The Competition Tribunal dismissed the application filed by the Commissioner. Based on the language of section 76 of the Competition Act (price maintenance), along with the legislative history of the provision and other decisions, the Tribunal found that a violation of section 76 requires that there have been a resale. The Tribunal held that the Commissioner did not establish that a resale of Visa and MasterCard's services took place, and therefore, it dismissed the application on this basis.

However, in the event that it was wrong with respect to its legal interpretation of the resale requirement, and the Commissioner's failure to satisfy it, the Tribunal continued with its analysis. Under this alternative analysis, it found that Visa and MasterCard's provision of authorization, clearing and settlement services (Credit Card Network Services) to companies which provide merchants with services enabling them to accept Visa and MasterCard credit cards for payment, including point-of-sale technology (Acquirers), constituted a relevant product market within which competition can be analyzed. The Tribunal further found that within that market, both Visa and MasterCard separately possessed market power, meaning the ability to profitability raise prices above the competitive level or to reduce service, quality or innovation for a significant period of time.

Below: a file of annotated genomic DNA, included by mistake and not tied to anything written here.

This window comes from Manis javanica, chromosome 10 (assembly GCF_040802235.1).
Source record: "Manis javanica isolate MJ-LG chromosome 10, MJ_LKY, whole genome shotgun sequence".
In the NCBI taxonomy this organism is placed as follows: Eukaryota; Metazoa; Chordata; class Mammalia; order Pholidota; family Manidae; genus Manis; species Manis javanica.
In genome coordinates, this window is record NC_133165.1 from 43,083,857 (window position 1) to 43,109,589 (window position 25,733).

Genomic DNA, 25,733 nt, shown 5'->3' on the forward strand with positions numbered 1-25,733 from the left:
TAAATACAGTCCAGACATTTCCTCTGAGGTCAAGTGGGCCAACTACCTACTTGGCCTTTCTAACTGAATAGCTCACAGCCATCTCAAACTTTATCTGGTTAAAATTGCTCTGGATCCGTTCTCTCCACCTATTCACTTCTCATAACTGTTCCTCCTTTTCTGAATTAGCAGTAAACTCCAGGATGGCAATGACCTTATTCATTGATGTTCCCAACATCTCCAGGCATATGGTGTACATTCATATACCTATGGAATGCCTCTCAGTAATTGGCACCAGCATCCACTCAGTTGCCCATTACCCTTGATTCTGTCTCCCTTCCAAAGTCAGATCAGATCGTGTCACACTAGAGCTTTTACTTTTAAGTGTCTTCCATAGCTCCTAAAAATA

Continuing its alternative analysis, the Tribunal found that if the no-surcharge rule, which prohibits merchants from applying a surcharge for those customers paying with credit cards, were not applied, then merchants would impose surcharges to such an extent that Visa and MasterCard would be threatened by losses in transaction volume and revenue. In this situation, the Tribunal found that Visa and MasterCard would respond by either limiting increases or reducing fees, meaning that the rule upwardly influenced or discouraged reductions in these fees. Therefore, it held that the rule caused an adverse effect on competition. The Tribunal noted that it did not have sufficient evidence to find that the honour-all-cards or no discrimination rules had the same price effects or effects on competition.